A Pledge For National Women’s Health Week: Better Jobs Now
By Liz Ben-Ishai
This week, as a part of National Women’s Health Week (NWHW), the U.S. Department of Health and Human Services’ Office on Women’s Health (OWH) is urging women to take a pledge that includes at least one step toward a healthier life. For women in their 30s like me, options include seeing my health care provider for an annual well-woman visit; getting at least 30 minutes of physical activity on most days; eating healthy; talking to my doctor about plans to have children in the next year; and numerous other possibilities. These are important steps for women of all ages to take, and OWH is rightly raising awareness about them.
But consider the situation of far too many women workers in the United States.
- What about the 40 percent of employed women who lack access to a single paid sick day? For them, a well-woman doctor’s visit could cost them wages or even their jobs.
- Imagine what this pledge means for the 34 percent of early-career working women who receive less than a week’s notice of their schedules: planning a doctor’s visit, let alone 30 minutes of physical activity, can be a major challenge when you can’t predict your work schedule.
- For the 70 percent of early-career hourly women workers who experience fluctuations in their hours from week to week, budgeting to buy healthy food can be a nightmare. Will you regret buying fresh fruit and vegetables this week if your hours get cut from 30 to 10 next week?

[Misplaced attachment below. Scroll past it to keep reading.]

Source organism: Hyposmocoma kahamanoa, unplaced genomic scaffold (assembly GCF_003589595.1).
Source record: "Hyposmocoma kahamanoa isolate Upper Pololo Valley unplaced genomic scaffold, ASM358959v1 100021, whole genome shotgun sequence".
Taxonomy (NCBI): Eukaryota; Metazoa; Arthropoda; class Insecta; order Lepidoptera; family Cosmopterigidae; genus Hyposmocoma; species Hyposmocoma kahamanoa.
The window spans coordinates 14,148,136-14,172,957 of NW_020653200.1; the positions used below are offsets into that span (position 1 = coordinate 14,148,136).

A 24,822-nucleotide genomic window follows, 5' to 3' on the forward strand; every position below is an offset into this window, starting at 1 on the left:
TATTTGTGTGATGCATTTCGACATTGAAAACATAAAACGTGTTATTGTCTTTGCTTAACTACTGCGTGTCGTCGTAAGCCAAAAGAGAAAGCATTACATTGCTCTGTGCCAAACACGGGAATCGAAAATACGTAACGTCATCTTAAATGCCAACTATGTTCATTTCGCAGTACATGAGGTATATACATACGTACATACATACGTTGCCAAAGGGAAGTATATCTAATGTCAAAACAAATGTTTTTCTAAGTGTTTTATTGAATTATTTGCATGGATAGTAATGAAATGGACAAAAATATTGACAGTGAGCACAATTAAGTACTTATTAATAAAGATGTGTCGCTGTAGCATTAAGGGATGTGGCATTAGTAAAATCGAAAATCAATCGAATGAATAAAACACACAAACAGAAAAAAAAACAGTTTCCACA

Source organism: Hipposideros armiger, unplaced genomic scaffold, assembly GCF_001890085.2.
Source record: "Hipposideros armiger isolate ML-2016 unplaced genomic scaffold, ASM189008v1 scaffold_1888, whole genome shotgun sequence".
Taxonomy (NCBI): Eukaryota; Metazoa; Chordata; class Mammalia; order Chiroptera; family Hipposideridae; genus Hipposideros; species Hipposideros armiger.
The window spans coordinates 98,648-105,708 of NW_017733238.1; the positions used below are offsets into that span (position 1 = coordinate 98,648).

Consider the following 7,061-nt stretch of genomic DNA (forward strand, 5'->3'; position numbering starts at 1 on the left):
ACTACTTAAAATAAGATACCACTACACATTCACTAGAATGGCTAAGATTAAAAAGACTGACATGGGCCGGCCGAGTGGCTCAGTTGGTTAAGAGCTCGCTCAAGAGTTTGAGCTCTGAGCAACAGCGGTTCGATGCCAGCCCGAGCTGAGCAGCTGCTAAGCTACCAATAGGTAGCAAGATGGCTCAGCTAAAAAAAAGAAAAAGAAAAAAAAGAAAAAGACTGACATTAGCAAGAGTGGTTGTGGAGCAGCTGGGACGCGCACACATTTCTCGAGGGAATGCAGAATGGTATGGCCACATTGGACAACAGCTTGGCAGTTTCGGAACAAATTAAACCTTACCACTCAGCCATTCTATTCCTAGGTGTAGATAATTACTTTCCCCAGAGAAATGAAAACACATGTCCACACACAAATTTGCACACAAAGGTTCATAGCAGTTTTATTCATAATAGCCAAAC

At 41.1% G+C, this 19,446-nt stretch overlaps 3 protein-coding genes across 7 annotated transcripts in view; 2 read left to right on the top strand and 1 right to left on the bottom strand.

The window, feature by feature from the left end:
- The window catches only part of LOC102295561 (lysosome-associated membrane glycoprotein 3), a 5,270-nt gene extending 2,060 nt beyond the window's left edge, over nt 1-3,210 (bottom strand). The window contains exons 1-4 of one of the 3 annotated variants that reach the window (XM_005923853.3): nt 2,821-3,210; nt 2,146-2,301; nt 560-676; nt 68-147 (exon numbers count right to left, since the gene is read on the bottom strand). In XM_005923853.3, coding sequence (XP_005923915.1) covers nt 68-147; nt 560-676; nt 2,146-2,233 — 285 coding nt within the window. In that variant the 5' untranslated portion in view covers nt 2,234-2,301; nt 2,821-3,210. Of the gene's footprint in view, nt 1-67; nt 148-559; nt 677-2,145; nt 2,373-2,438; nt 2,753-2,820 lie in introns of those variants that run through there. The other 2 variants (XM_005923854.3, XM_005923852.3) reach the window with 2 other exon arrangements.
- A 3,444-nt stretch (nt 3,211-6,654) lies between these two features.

- For low-wage workers living in the 19 states that haven’t expanded Medicaid under the Affordable Care Act, assuming they can take time away from work, will a doctor’s visit be affordable? Many of these workers earn too little to pay for their own insurance but too much to qualify for Medicaid under their states’ current plans.
- Working women who are able to make it to their doctor’s office to discuss their childbearing plans still face major challenges. According to one national survey, nearly a quarter of women take 10 days or less of parental leave – likely because so few have access to paid leave. Any doctor will tell you that short leaves aren’t good for new moms or their babies.
One goal of NWHW is to “empower women to make their health a priority.” Yet for women workers and their families, health is about more than individual choices; before women can be empowered to make choices—let alone make a pledge–they need basic protections in the workplace and access to programs that support their capacities to do their jobs and care for their families. We need federal laws to guarantee access to paid sick days, paid family and medical leave, expanded Medicaid in those states that haven’t done so yet, and fair work schedules. And as we continue to push Congress to pass these laws, states and localities should pass their own labor standards, ensuring that we have healthy workplaces, healthy communities, and a healthy economy.
For National Women’s Health Week, women, workers, employers, policymakers, and the public should all take a pledge to pass public policies that improve job quality and women’s health.